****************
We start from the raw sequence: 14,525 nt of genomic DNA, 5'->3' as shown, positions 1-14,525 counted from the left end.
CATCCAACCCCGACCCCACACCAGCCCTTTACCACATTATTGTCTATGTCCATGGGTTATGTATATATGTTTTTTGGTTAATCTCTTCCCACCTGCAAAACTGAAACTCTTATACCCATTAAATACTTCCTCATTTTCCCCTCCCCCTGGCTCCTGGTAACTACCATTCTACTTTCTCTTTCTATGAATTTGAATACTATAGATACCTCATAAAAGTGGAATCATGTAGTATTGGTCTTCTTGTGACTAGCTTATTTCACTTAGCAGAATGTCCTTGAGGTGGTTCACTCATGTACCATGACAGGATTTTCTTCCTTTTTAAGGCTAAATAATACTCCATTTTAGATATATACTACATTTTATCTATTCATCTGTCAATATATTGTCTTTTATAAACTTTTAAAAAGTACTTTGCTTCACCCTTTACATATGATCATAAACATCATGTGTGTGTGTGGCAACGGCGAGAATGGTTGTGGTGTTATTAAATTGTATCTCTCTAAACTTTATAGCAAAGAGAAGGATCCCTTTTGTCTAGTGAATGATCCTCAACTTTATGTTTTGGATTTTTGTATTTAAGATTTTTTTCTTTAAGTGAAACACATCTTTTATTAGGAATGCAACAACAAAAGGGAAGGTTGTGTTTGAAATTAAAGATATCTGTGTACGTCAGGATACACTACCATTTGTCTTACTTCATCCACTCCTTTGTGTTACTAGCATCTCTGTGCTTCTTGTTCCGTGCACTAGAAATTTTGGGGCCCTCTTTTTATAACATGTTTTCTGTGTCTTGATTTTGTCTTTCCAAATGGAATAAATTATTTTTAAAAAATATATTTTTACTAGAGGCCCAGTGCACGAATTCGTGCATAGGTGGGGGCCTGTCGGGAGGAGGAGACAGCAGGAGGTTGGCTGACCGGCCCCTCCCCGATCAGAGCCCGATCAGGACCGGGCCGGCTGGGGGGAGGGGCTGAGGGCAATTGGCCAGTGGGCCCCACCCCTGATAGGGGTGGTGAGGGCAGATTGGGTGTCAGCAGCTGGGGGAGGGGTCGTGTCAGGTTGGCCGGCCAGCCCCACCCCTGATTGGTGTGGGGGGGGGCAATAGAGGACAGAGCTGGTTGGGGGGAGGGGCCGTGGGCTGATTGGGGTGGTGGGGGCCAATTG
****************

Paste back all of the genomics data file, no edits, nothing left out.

We start from the raw sequence: 14,525 nt of genomic DNA, 5'->3' as shown, positions 1-14,525 counted from the left end.
CATCCAACCCCGACCCCACACCAGCCCTTTACCACATTATTGTCTATGTCCATGGGTTATGTATATATGTTTTTTGGTTAATCTCTTCCCACCTGCAAAACTGAAACTCTTATACCCATTAAATACTTCCTCATTTTCCCCTCCCCCTGGCTCCTGGTAACTACCATTCTACTTTCTCTTTCTATGAATTTGAATACTATAGATACCTCATAAAAGTGGAATCATGTAGTATTGGTCTTCTTGTGACTAGCTTATTTCACTTAGCAGAATGTCCTTGAGGTGGTTCACTCATGTACCATGACAGGATTTTCTTCCTTTTTAAGGCTAAATAATACTCCATTTTAGATATATACTACATTTTATCTATTCATCTGTCAATATATTGTCTTTTATAAACTTTTAAAAAGTACTTTGCTTCACCCTTTACATATGATCATAAACATCATGTGTGTGTGTGGCAACGGCGAGAATGGTTGTGGTGTTATTAAATTGTATCTCTCTAAACTTTATAGCAAAGAGAAGGATCCCTTTTGTCTAGTGAATGATCCTCAACTTTATGTTTTGGATTTTTGTATTTAAGATTTTTTTCTTTAAGTGAAACACATCTTTTATTAGGAATGCAACAACAAAAGGGAAGGTTGTGTTTGAAATTAAAGATATCTGTGTACGTCAGGATACACTACCATTTGTCTTACTTCATCCACTCCTTTGTGTTACTAGCATCTCTGTGCTTCTTGTTCCGTGCACTAGAAATTTTGGGGCCCTCTTTTTATAACATGTTTTCTGTGTCTTGATTTTGTCTTTCCAAATGGAATAAATTATTTTTAAAAAATATATTTTTACTAGAGGCCCAGTGCACGAATTCGTGCATAGGTGGGGGCCTGTCGGGAGGAGGAGACAGCAGGAGGTTGGCTGACCGGCCCCTCCCCGATCAGAGCCCGATCAGGACCGGGCCGGCTGGGGGGAGGGGCTGAGGGCAATTGGCCAGTGGGCCCCACCCCTGATAGGGGTGGTGAGGGCAGATTGGGTGTCAGCAGCTGGGGGAGGGGTCGTGTCAGGTTGGCCGGCCAGCCCCACCCCTGATTGGTGTGGGGGGGGGCAATAGAGGACAGAGCTGGTTGGGGGGAGGGGCCGTGGGCTGATTGGGGTGGTGGGGGCCAATTG